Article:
Once we accept Lincoln’s belief that all labor has intrinsic value, we can expand the implications to workers’ rights as a whole. We can start to respect the value of all labor, including household work such as child-rearing. Though these aspects of labor, known as the social reproduction theory, were relatively insignificant in Marx’s literature, it is conceivable that in present time he would place value on social reproduction as many of his followers now do. It is not too far of a stretch to believe that Lincoln would share these values on the importance of labor outside of commodity production. However, Republicans of today do not even support parental leave. Raising children is a necessary process to power production for the sanctity of any economy, yet when faced with a simple proposition such as humane paid leave “they are worried about the costs associated with creating a national paid family and medical leave program.” To revere the greatness of Abraham Lincoln while discounting all the left-leaning philosophies that led him to abolish slavery is preposterous. The chassis of his political legacy was emancipation, but the inner workings of his legacy are greatly embedded with ideas on the value of hard work.
Our informed reverence can translate into compromise, understanding, and action benefiting all citizens, not just some. Modern republicans, however, have conveniently chosen to forget the leftist philosophy embedded in the social justice achieved by Lincoln. While many in America have been convinced to completely disavow leftist philosophy, our ancestors understood the promises that such a system holds. It is hard to respect Lincoln without respecting at least some socialist beliefs. Afterall, a purely capitalistic system can devalue labor for maximum profit to a point of slavery. Lincoln and Marx had their differences, but more importantly they refused to use propaganda to completely nullify each other’s philosophies. It is time for American Republicans to follow their lead and accept that ideological understanding and progressive policies are a package deal. A deeper understanding of all of the political ideologies which have previously shaped our efforts at achieving social and economic justice can inform our contemporary approaches in the realm of public policy. With this updated public memory, we can focus on compromises that blend a plethora of all of our ideologies to benefit the United States’ entire citizenry.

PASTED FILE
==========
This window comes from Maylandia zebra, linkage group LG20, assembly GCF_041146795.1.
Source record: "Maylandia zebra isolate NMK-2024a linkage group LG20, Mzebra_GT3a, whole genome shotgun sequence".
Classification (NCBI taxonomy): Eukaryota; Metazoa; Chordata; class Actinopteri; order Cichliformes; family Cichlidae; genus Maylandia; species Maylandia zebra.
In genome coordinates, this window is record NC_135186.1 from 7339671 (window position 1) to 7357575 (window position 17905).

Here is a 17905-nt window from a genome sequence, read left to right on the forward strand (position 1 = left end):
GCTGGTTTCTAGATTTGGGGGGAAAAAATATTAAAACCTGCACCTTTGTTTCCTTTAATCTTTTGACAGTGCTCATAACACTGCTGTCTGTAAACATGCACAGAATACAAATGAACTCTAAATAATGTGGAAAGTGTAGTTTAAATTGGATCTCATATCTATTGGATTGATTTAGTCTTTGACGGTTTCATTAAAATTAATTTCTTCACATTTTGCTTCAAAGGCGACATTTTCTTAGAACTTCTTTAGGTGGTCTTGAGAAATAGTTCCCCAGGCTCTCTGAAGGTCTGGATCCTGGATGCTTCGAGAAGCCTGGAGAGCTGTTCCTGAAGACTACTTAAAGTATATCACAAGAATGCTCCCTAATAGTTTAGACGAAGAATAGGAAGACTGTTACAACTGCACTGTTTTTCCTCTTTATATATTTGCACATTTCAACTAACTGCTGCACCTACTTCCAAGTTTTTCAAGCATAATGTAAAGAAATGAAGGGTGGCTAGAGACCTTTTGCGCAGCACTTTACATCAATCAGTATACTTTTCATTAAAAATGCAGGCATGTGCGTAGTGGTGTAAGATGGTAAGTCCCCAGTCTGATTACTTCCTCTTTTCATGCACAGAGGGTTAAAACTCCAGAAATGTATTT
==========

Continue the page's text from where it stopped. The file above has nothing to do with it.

Art by Angela Liang for the UC San Diego Guardian.